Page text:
The New York Times announced Friday that it had poached Pulitzer Prize-winning columnist Bret Stephens away from The Wall Street Journal. But the hire was met with a rare public display of dissent from the Times’s own reporters, who criticized a Stephens column from 2016 calling anti-Semitism “the disease of the Arab mind.”
Declan Walsh, the Times’s Cairo bureau chief, was the first to speak out, calling the language “not cool.”
Not cool: new NYT columnist @BretStephensNYT once wrote about the “disease of the Arab mind”. https://t.co/duylYvCQSd (h/t @hahellyer)— Declan Walsh (@declanwalsh) April 15, 2017
Stephens defended himself to his new colleague by noting that his article was about the “tragic ubiquity of anti-Semitism in the Arab world.”
Yes, @declanwalsh. The column is about the tragic ubiquity of anti-Semitism in the Arab world. Which, I’m sure you’ll agree, isn’t cool. https://t.co/7g7b6gfbZq— Bret Stephens (@BretStephensNYT) April 15, 2017
This response in turn received criticism from Walsh and from the Times columnist Max Fisher.
@BretStephensNYT That’s a fair point. Ascribing a pathological condition to an entire race of people is not.— Declan Walsh (@declanwalsh) April 15, 2017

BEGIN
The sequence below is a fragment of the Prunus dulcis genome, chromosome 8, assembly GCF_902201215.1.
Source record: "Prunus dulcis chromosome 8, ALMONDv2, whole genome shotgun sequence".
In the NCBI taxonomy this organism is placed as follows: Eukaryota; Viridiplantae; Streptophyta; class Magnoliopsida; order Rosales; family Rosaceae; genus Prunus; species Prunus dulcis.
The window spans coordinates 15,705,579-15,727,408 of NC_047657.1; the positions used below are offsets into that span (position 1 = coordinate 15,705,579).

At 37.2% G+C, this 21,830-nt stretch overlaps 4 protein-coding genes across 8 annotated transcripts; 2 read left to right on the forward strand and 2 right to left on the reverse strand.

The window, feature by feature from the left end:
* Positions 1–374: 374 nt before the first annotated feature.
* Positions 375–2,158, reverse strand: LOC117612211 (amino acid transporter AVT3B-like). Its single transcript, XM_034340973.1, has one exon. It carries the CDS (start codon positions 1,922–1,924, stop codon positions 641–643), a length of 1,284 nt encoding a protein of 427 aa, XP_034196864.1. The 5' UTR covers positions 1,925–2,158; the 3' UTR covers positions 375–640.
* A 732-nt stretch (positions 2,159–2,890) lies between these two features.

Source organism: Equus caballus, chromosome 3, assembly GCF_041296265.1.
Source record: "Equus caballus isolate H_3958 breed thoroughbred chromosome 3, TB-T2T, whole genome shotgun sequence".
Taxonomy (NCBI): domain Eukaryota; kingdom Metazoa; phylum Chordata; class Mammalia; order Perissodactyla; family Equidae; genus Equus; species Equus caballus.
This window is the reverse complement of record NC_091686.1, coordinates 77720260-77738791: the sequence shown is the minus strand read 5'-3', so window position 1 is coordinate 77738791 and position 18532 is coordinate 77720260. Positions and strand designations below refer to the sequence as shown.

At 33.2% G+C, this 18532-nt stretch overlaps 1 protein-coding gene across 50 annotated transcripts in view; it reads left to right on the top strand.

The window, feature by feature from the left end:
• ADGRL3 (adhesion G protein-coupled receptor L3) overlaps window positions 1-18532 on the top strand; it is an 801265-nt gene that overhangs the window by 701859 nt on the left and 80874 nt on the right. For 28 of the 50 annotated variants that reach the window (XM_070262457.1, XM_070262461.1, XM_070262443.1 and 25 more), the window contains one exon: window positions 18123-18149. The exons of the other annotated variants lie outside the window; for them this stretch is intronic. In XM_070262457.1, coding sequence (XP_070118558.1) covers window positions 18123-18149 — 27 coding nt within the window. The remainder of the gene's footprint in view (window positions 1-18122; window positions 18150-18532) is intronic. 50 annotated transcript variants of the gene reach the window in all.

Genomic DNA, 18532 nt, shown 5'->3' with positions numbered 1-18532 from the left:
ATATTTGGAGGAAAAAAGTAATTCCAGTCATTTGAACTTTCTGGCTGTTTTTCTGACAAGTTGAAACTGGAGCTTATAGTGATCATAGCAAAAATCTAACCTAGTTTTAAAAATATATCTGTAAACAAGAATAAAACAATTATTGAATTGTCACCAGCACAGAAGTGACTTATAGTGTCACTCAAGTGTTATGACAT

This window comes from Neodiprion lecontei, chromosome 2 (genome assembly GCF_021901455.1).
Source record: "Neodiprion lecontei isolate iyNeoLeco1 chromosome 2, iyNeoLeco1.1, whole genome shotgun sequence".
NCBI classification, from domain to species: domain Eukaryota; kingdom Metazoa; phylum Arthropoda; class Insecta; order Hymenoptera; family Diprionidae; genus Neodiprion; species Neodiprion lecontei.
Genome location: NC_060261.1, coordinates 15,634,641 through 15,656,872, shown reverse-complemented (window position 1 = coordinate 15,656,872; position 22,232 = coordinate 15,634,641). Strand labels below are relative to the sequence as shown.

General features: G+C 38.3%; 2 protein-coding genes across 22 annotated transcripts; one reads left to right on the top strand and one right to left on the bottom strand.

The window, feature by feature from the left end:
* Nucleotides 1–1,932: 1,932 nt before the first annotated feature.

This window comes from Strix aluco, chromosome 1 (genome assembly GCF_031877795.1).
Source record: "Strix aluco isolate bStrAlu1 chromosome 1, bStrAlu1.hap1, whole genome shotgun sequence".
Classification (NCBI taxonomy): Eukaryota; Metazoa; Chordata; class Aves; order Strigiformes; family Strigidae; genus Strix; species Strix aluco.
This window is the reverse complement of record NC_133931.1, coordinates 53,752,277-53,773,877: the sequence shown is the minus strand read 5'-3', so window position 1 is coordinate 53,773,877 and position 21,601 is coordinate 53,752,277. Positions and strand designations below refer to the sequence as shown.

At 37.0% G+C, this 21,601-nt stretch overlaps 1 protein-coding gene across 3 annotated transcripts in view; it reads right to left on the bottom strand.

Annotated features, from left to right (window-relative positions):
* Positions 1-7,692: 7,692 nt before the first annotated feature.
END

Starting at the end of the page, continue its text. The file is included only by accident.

@declanwalsh@BretStephensNYT I guess we just all have to agree to disagree as to whether it is acceptable or correct to call racial groups pathologically “diseased.”— Max Fisher (@Max_Fisher) April 16, 2017
The column in question was inspired by an incident at the 2016 Summer Olympics, when an Egyptian judoka refused to shake hands with the Israeli who had defeated him. Stephens used the incident as a launching point to examine anti-Semitism in the Middle East, concluding by noting: “So long as an Arab athlete can’t pay his Israeli opposite the courtesy of a handshake, the disease of the Arab mind and the misfortunes of its world will continue. For Israel, this is a pity. For the Arabs, it’s a calamity. The hater always suffers more than the object of his hatred.”
Stephens, whom the Pulitzer Prize Board hailed in 2013 “for his incisive columns on American foreign policy and domestic politics, often enlivened by a contrarian twist,” was also criticized by left-leaning publications for his opinions on climate change, with one blogger calling him an “extreme denier of climate science.” In his defense, James Bennet, editorial page editor for the Times, told The Huffington Post that if the Times is “serious about not cocooning ourselves, and our readers are, then we have to hear points of view that sometimes make us uncomfortable.”
Contact Aiden Pink at firstname.lastname@example.org.